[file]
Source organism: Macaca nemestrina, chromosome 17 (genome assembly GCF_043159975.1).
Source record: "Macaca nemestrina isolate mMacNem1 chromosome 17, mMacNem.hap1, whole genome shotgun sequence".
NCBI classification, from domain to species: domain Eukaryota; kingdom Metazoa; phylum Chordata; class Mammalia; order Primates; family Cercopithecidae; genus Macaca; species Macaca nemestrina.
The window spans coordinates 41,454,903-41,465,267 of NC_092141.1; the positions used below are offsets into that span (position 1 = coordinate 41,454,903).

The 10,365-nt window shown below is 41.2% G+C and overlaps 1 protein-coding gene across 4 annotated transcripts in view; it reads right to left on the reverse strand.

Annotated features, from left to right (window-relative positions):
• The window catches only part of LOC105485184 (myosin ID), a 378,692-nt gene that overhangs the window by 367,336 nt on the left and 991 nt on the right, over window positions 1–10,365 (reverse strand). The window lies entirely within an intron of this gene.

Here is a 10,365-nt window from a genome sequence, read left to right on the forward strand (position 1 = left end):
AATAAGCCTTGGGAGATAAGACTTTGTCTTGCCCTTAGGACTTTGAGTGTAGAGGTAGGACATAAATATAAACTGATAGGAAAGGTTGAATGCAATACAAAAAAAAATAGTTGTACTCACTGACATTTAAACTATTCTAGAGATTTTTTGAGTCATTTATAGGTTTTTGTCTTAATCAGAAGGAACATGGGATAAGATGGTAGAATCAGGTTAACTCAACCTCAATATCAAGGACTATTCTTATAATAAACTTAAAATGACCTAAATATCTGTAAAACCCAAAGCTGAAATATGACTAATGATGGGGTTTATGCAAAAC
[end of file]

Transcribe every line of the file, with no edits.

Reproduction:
Source organism: Macaca nemestrina, chromosome 17 (genome assembly GCF_043159975.1).
Source record: "Macaca nemestrina isolate mMacNem1 chromosome 17, mMacNem.hap1, whole genome shotgun sequence".
NCBI classification, from domain to species: domain Eukaryota; kingdom Metazoa; phylum Chordata; class Mammalia; order Primates; family Cercopithecidae; genus Macaca; species Macaca nemestrina.
The window spans coordinates 41,454,903-41,465,267 of NC_092141.1; the positions used below are offsets into that span (position 1 = coordinate 41,454,903).

The 10,365-nt window shown below is 41.2% G+C and overlaps 1 protein-coding gene across 4 annotated transcripts in view; it reads right to left on the reverse strand.

Annotated features, from left to right (window-relative positions):
• The window catches only part of LOC105485184 (myosin ID), a 378,692-nt gene that overhangs the window by 367,336 nt on the left and 991 nt on the right, over window positions 1–10,365 (reverse strand). The window lies entirely within an intron of this gene.

Here is a 10,365-nt window from a genome sequence, read left to right on the forward strand (position 1 = left end):
AATAAGCCTTGGGAGATAAGACTTTGTCTTGCCCTTAGGACTTTGAGTGTAGAGGTAGGACATAAATATAAACTGATAGGAAAGGTTGAATGCAATACAAAAAAAAATAGTTGTACTCACTGACATTTAAACTATTCTAGAGATTTTTTGAGTCATTTATAGGTTTTTGTCTTAATCAGAAGGAACATGGGATAAGATGGTAGAATCAGGTTAACTCAACCTCAATATCAAGGACTATTCTTATAATAAACTTAAAATGACCTAAATATCTGTAAAACCCAAAGCTGAAATATGACTAATGATGGGGTTTATGCAAAAC